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I was hoping this subject would go away. It affects me and my family directly. Someone wants to pass a law that will make it illegal for us to leave this state. I know which direction this is headed. The next thing they will try to do is to make it illegal for us to live here also. Then we will not be able to leave or live. When you find out that you are targeted, then sometimes the first instinct is to lie low and not draw attention. Maybe they'll forget we exist. Maybe they'll pass us over. Maybe if we mark the door with blood, the angel of death will take somebody else's son and not mine.
But that's the wrong way to go, The right thing to do is to speak up.
Home Movie Clip
Bow turned seven on February 16th. We had a nice party for him, and he enjoyed the day. The following day, we found out that in Connecticut a woman had been mauled by a chimp. The next thing you know a new bill has been proposed, limiting the rights of primate owners -- and of the primates who depend on them.
While Bow has always lived in the state of his birth, when we were younger, we did travel together, crossing many state borders and going on long road trips. The destinations included grandma's house and a few university towns where I attended linguistics conferences. The pending legislation would have made all those trips impossible.
It would also mean that if I wanted to take a job out of state, I would not be able to do so, It would mean that if I wanted to move to another state for the sake of my daughter's education, I could not do so.
To be honest, I have no real intention of moving. Maybe I am blowing the significance of this particular legislation all out of proportion in terms of what it would mean for me and my family. Maybe it will hardly touch us. But it feels really bad to know that we are being targeted, and that our options and choices are being slowly whittled away.
- WashingtonWatch.com - S. 462, The Captive Primate Safety Act
U.S. Congress: S. 462, The Captive Primate Safety Act
The Text of the Bill
I do ape language research and Bow is not a pet. From a legal perspective, however, Bow and I have no special privileges. We have no institutional support. I am not a zoo, a primate sanctuary or even an established breeder. I don't have any special license or permit. I chose to live in a country and a state where primate legislation is the least intrusive. I don't want to join an institution, nor do I think that institutional affiliation would shield me and Bow from the long arm of those who hope to drive all chimpanzees into sanctuaries, where they are expected to live out their lives, waiting to die, and producing no young. I know what happened to Sally Boysen and her apes. Being an established, tenured professor does not guarantee safety for the apes you know and care for.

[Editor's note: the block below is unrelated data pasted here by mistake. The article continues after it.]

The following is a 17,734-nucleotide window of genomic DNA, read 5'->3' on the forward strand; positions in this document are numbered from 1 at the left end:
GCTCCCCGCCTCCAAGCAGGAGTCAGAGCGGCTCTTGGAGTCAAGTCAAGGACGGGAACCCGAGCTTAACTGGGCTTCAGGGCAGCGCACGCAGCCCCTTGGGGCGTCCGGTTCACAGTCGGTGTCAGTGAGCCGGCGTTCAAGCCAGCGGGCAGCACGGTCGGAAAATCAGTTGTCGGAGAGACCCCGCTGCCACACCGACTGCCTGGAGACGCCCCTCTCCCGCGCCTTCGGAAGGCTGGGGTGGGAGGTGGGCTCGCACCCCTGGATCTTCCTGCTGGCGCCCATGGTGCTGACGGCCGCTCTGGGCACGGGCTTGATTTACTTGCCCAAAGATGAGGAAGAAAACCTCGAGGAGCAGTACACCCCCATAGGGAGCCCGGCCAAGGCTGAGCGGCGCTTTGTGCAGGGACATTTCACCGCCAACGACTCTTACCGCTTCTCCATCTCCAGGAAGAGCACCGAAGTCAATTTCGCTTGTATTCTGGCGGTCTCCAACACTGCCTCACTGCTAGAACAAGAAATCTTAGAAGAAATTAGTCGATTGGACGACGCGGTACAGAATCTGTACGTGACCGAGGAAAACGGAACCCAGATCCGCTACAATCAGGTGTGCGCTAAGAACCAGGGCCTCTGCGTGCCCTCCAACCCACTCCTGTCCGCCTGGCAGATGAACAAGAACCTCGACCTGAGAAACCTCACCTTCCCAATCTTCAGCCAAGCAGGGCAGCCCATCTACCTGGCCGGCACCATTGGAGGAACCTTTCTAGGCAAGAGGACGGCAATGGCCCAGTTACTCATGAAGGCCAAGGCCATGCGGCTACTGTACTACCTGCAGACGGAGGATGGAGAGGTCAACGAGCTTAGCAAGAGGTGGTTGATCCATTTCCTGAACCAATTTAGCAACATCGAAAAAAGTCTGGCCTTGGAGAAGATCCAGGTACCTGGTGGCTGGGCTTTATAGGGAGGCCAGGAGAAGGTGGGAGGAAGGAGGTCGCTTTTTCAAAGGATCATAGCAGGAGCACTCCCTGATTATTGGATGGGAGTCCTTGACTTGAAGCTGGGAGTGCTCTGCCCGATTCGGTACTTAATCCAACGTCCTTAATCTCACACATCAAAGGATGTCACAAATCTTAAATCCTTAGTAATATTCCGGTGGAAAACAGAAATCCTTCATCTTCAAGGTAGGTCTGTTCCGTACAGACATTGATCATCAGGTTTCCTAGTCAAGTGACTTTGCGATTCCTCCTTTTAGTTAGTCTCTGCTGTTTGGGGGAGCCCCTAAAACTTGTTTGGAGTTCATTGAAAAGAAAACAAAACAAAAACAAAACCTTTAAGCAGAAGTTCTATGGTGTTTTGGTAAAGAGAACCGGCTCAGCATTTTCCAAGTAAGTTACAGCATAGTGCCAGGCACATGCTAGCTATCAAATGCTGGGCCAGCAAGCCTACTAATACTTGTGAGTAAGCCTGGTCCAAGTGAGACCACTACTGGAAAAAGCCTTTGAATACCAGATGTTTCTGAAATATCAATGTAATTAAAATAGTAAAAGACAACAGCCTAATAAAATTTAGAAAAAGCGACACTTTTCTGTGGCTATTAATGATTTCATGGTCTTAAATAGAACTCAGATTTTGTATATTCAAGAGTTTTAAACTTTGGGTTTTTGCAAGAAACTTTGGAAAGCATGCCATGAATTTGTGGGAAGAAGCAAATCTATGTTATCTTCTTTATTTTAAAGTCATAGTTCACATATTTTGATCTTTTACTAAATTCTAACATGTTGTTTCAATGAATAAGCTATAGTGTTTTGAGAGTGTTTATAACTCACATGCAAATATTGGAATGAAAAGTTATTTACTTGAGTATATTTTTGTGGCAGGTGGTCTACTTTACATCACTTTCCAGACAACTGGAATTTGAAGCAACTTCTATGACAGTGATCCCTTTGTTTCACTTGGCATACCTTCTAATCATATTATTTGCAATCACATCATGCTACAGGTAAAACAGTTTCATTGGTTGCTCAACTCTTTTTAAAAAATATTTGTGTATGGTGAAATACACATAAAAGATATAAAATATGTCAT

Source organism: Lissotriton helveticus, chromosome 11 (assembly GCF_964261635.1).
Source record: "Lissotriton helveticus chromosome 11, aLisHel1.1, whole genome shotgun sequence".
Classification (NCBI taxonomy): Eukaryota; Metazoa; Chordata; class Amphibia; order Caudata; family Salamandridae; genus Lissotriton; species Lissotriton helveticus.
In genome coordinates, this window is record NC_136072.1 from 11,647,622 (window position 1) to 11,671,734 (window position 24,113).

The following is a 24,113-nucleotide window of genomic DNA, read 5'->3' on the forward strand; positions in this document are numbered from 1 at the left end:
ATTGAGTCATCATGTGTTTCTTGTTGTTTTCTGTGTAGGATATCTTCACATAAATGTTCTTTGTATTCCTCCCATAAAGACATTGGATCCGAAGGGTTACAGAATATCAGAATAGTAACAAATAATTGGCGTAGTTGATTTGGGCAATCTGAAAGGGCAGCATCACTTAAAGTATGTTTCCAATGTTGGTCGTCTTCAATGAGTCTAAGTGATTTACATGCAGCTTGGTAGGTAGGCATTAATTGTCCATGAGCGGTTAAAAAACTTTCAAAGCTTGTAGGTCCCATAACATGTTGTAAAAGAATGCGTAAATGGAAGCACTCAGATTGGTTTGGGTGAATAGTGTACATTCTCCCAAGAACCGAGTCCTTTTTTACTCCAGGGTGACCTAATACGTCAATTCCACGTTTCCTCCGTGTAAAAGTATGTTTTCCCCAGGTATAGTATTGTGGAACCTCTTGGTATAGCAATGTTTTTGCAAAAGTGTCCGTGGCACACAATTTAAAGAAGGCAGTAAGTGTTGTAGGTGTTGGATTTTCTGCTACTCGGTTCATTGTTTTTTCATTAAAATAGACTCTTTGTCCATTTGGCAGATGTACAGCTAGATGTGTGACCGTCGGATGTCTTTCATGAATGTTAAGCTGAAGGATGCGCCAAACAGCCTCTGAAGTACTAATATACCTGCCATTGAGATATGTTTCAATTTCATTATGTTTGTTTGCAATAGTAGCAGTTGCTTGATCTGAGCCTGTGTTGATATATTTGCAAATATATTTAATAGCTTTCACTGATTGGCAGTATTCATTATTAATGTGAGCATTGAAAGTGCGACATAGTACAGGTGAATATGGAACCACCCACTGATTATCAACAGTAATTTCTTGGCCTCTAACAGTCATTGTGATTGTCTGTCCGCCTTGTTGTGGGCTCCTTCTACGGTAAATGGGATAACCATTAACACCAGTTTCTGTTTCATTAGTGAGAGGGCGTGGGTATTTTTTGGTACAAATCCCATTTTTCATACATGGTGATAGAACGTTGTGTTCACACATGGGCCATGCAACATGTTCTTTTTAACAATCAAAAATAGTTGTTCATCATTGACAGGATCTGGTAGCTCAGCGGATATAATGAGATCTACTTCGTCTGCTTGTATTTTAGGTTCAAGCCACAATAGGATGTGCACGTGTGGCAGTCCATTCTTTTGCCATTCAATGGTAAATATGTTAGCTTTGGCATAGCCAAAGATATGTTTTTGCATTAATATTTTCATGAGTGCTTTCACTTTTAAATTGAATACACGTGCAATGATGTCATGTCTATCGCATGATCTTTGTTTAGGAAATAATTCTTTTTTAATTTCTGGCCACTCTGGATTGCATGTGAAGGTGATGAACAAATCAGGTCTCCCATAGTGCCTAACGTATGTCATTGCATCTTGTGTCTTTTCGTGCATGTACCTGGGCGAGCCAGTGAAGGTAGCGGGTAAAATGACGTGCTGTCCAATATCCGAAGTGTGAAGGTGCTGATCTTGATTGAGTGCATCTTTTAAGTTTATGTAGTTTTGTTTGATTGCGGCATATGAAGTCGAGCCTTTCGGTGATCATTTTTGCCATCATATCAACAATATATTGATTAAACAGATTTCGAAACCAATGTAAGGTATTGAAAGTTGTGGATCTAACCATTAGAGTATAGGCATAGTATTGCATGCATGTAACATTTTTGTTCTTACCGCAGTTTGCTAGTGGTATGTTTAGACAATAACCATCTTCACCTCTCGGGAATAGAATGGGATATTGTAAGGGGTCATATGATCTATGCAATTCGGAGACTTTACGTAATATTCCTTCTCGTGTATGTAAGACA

Are chimpanzees dangerous? Of course, they are. Can they kill or maim? The answer is yes. So do humans, horses, dogs and many other domestic animals. Is keeping a chimpanzee in the home a good idea for every family? Of course not. If you do have a chimpanzee, does this require taking special precautions to make sure innocent bystanders aren't hurt? Yes, it does. I've taken those measures, not because I was forced to do so by others, but because I am a responsible person, and I don't want anybody to be hurt.
When you engage in a dangerous activity, you have to use reasonable precautions. You don't shoot aimlessly into a crowd of people, and then blame the gun for going off. If you are not capable of exercising control over the danger, then you should not engage in the activity.
In every life, danger is unavoidable, but different activities involve differing levels of risk. We have a choice to engage in or desist from highly dangerous activities. That choice should be made by the individual. In a country where everyone is protected from all forms of danger, people couldn't ski, or hang-glide, go skateboarding or race speedy cars. They couldn't fly private planes or build rockets in their garage. They couldn't experiment with novel combinations of herbs or chemicals to cure disease. They couldn't do research, unless someone in a high place had okayed it first. They couldn't arrive at difficult decisions about their own family and its priorities, before getting the okay of a committee or a government overseer.
When people hear that I do ape language research, they often assume that I must be liberal. Well, I am liberal, in the sense that I have an open mind, an open heart and boundless curiosity about the world we live in. I am not, however, the kind of liberal that wants to pass more laws to make the world safer and safer until all danger disappears -- and life along with it.
If you support Project Bow, please write to your Senator and ask him or her to vote against the Captive Primate Safety Act.
My book: When Sword Met Bow
Link to List of Senators
- U.S. Senate: Senators Home